Second NY prison escapee stable after being shot in torso

Captured New York prisoner David Sweat is in stable condition after being shot, New York Governor Andrew Cuomo told reporters Sunday. Sweat was show twice in the torso.

“The nightmare is finally over,” Gov. Cuomo told reporters at a news conference Sunday discussing details of the capture of escaped convict David Sweat.

This is a breaking news update. Read the original story below.

Escaped murderer David Sweat, who led law enforcement on a more-than-three-week chase, has been shot and is in custody.

A New York State Police sergeant on roving patrol saw Sweat on Sunday, and after Sweat ran, the sergeant shot him, according to a law enforcement official with knowledge of the investigation. It did not appear Sweat was armed, the official said.

A photo exclusively obtained by CNN shows Sweat in custody moments after his capture. The photograph shows him bloodied, wearing a camouflage outfit — not prison garb.

He was taken into custody in the town of Constable, in upstate New York, close to the Canadian border.

“At approximately 3:20 p.m. on June 28, Sergeant Jay Cook of the New York State Police spotted a suspicious man walking down a roadway,” state police said in a statement.

“Sergeant Cook shot and injured Clinton Correctional Facility escapee David Sweat. Sweat was taken into police custody alive, then taken to a local hospital for treatment of his injuries,” it read.

Sweat was transported to the Alice Hyde Medical Center in Malone, an officer at the hospital told CNN. His condition was not immediately clear. A law enforcement source said Sweat was shot twice.

No law enforcement officers were injured during his apprehension.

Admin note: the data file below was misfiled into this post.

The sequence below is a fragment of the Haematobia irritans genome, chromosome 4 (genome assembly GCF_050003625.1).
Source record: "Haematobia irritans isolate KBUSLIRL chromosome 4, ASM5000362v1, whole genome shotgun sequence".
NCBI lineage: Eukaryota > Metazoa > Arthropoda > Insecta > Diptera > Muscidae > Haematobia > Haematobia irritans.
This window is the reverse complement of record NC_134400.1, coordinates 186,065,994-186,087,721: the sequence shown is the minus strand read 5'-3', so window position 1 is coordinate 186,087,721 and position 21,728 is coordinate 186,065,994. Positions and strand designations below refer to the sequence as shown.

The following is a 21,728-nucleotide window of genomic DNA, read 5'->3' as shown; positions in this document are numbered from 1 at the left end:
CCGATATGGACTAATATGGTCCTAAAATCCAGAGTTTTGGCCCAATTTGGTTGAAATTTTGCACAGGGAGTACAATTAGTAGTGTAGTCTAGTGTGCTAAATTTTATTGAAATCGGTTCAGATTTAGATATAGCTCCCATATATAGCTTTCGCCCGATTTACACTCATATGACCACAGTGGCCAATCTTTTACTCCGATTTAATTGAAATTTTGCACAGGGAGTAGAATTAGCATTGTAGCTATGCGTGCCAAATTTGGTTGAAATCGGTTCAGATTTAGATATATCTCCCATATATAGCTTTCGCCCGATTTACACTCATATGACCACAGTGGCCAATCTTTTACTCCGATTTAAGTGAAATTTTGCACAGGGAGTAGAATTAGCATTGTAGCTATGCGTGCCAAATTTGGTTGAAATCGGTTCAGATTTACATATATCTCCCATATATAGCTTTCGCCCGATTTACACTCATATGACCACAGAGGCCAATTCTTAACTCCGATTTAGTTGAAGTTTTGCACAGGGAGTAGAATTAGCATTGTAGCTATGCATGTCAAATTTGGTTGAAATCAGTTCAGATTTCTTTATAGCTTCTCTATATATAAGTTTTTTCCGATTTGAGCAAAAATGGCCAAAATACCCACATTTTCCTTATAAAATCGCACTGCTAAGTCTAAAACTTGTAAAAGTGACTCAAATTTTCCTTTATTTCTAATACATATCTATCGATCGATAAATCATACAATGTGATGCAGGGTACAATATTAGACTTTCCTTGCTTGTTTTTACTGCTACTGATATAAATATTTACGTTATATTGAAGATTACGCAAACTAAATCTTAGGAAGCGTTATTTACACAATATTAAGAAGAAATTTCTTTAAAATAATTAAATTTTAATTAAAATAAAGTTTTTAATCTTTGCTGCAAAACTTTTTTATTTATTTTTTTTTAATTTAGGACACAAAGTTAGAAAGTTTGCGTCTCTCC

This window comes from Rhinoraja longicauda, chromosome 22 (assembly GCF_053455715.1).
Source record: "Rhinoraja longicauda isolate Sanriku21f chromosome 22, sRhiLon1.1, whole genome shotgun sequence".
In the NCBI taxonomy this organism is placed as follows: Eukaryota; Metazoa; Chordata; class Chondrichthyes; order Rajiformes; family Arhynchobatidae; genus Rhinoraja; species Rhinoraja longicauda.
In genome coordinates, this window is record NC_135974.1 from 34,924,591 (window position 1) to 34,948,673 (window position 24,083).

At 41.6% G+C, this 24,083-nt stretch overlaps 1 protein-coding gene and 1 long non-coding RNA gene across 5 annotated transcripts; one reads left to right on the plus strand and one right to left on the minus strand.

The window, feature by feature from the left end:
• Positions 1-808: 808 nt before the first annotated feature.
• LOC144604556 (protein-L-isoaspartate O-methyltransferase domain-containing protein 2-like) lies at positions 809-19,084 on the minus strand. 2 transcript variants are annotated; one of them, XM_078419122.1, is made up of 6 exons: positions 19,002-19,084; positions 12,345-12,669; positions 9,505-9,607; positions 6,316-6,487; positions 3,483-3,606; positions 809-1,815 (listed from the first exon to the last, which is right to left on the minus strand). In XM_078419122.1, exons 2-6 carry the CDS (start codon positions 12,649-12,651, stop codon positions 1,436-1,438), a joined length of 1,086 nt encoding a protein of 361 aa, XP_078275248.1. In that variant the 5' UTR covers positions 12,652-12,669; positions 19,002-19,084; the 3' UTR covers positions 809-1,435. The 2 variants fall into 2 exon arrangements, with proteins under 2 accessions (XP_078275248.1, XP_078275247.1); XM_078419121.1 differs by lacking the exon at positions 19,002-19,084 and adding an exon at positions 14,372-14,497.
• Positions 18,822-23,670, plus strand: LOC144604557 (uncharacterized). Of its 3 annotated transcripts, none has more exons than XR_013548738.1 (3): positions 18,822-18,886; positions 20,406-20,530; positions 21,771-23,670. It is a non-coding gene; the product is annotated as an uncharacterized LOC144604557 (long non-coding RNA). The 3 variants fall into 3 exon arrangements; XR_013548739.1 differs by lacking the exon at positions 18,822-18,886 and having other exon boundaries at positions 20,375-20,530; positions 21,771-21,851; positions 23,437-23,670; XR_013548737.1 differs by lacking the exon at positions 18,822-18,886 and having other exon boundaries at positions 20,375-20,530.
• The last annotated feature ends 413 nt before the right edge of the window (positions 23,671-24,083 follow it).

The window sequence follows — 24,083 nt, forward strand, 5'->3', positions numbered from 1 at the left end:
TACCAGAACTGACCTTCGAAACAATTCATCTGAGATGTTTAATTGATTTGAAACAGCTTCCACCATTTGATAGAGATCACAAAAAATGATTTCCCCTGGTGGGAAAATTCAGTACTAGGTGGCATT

The arrest wraps up the massive hunt for Sweat and his prison-break partner, Richard Matt. Matt was shot dead Friday.

Sweat was imprisoned at the Clinton Correctional Facility for shooting dead an officer who pursued him after a robbery he committed.

Behind bars, Sweat and Matt cozied up to a prison tailor and a guard who allegedly brought them tools, which they used to cut their way through a labyrinth of multiple barriers and underground passageways. They emerged to freedom through a manhole in the middle of a street.

Guards discovered them missing on June 6, during a routine bed check.

Law enforcement experts stressed Sunday that it’s crucial Sweat survive so that officials can learn exactly how he and Matt escaped, and who helped them.

Search teams like the ones looking for Sweat routinely include highly trained medics who could immediately begin to treat a gunshot wound, former Navy SEAL Jonathan Gilliam told CNN as the news of Sweat’s shooting broke.

“I’m sure he’s getting critical care very rapidly,” he said.

Earlier Sunday, about 1,300 federal, state and local law enforcement officers were searching vehicles at roadblocks and scouring dense woods in upstate New York for Sweat.

Since he and Matt broke out of the maximum security prison in Dannemora together — and appeared to stick together on their flight from the law — authorities were hopeful they could be right on Sweat’s heels after encountering Matt.

Searchers had at times followed two sets of footprints, but when they gunned Matt down one day after his 49th birthday, there was no sign of Sweat nearby.

So, on all-terrain vehicles and in helicopters, they continued looking for the man who eluded them for three weeks, using infrared vision devices to peer through the night.

That search was focused on an area along New York’s State Route 30 between County Route 41 in the town of Malone and County Route 26 in the town of Duane, state police said.

Audra Buchanan of Constable, New York, said she was stunned to hear recently that Sweat could be near her home.

“We were so nervous,” she said. “We’ve had our housed locked down.”

When she saw on CNN that Sweat had been shot and was in custody, she said she felt “an incredible sigh of relief.”

When she heard sirens and saw ambulances fly by her home, she thought, “Oh my God, thank God!” she told CNN’s Suzanne Malveaux.

Her 9-year-old daughter has been begging to go outside and play for weeks, and Buchanan said she’s glad she can now let her.

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